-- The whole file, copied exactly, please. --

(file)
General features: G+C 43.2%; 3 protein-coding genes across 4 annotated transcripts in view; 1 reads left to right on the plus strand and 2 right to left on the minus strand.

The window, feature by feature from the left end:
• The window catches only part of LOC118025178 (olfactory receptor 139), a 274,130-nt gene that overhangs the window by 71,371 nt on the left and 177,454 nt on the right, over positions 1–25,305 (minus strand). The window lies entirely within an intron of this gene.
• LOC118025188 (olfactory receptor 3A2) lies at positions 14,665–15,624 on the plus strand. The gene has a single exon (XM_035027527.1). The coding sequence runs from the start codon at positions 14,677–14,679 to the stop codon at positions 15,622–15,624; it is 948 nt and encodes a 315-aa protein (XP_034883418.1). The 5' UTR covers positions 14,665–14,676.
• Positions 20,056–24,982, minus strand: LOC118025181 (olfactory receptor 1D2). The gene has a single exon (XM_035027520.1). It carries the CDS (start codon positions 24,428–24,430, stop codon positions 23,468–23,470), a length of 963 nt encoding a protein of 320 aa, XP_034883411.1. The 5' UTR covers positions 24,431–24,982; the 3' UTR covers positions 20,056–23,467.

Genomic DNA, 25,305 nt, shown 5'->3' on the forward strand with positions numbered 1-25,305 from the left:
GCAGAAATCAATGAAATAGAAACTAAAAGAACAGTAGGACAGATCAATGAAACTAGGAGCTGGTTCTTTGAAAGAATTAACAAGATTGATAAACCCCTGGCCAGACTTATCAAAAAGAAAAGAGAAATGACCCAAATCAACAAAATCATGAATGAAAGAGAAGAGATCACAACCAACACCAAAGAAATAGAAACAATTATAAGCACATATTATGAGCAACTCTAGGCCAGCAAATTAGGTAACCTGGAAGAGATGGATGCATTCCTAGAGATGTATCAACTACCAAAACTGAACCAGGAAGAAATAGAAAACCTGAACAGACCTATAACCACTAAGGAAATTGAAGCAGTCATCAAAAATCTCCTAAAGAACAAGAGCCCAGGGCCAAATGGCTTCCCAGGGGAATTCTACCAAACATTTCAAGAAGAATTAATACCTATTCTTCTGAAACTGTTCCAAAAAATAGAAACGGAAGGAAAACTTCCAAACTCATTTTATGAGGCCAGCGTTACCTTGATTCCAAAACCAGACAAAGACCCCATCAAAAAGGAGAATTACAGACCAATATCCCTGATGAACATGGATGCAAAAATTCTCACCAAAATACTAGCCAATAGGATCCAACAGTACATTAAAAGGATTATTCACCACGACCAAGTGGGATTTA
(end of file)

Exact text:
General features: G+C 43.2%; 3 protein-coding genes across 4 annotated transcripts in view; 1 reads left to right on the plus strand and 2 right to left on the minus strand.

The window, feature by feature from the left end:
• The window catches only part of LOC118025178 (olfactory receptor 139), a 274,130-nt gene that overhangs the window by 71,371 nt on the left and 177,454 nt on the right, over positions 1–25,305 (minus strand). The window lies entirely within an intron of this gene.
• LOC118025188 (olfactory receptor 3A2) lies at positions 14,665–15,624 on the plus strand. The gene has a single exon (XM_035027527.1). The coding sequence runs from the start codon at positions 14,677–14,679 to the stop codon at positions 15,622–15,624; it is 948 nt and encodes a 315-aa protein (XP_034883418.1). The 5' UTR covers positions 14,665–14,676.
• Positions 20,056–24,982, minus strand: LOC118025181 (olfactory receptor 1D2). The gene has a single exon (XM_035027520.1). It carries the CDS (start codon positions 24,428–24,430, stop codon positions 23,468–23,470), a length of 963 nt encoding a protein of 320 aa, XP_034883411.1. The 5' UTR covers positions 24,431–24,982; the 3' UTR covers positions 20,056–23,467.

Genomic DNA, 25,305 nt, shown 5'->3' on the forward strand with positions numbered 1-25,305 from the left:
GCAGAAATCAATGAAATAGAAACTAAAAGAACAGTAGGACAGATCAATGAAACTAGGAGCTGGTTCTTTGAAAGAATTAACAAGATTGATAAACCCCTGGCCAGACTTATCAAAAAGAAAAGAGAAATGACCCAAATCAACAAAATCATGAATGAAAGAGAAGAGATCACAACCAACACCAAAGAAATAGAAACAATTATAAGCACATATTATGAGCAACTCTAGGCCAGCAAATTAGGTAACCTGGAAGAGATGGATGCATTCCTAGAGATGTATCAACTACCAAAACTGAACCAGGAAGAAATAGAAAACCTGAACAGACCTATAACCACTAAGGAAATTGAAGCAGTCATCAAAAATCTCCTAAAGAACAAGAGCCCAGGGCCAAATGGCTTCCCAGGGGAATTCTACCAAACATTTCAAGAAGAATTAATACCTATTCTTCTGAAACTGTTCCAAAAAATAGAAACGGAAGGAAAACTTCCAAACTCATTTTATGAGGCCAGCGTTACCTTGATTCCAAAACCAGACAAAGACCCCATCAAAAAGGAGAATTACAGACCAATATCCCTGATGAACATGGATGCAAAAATTCTCACCAAAATACTAGCCAATAGGATCCAACAGTACATTAAAAGGATTATTCACCACGACCAAGTGGGATTTA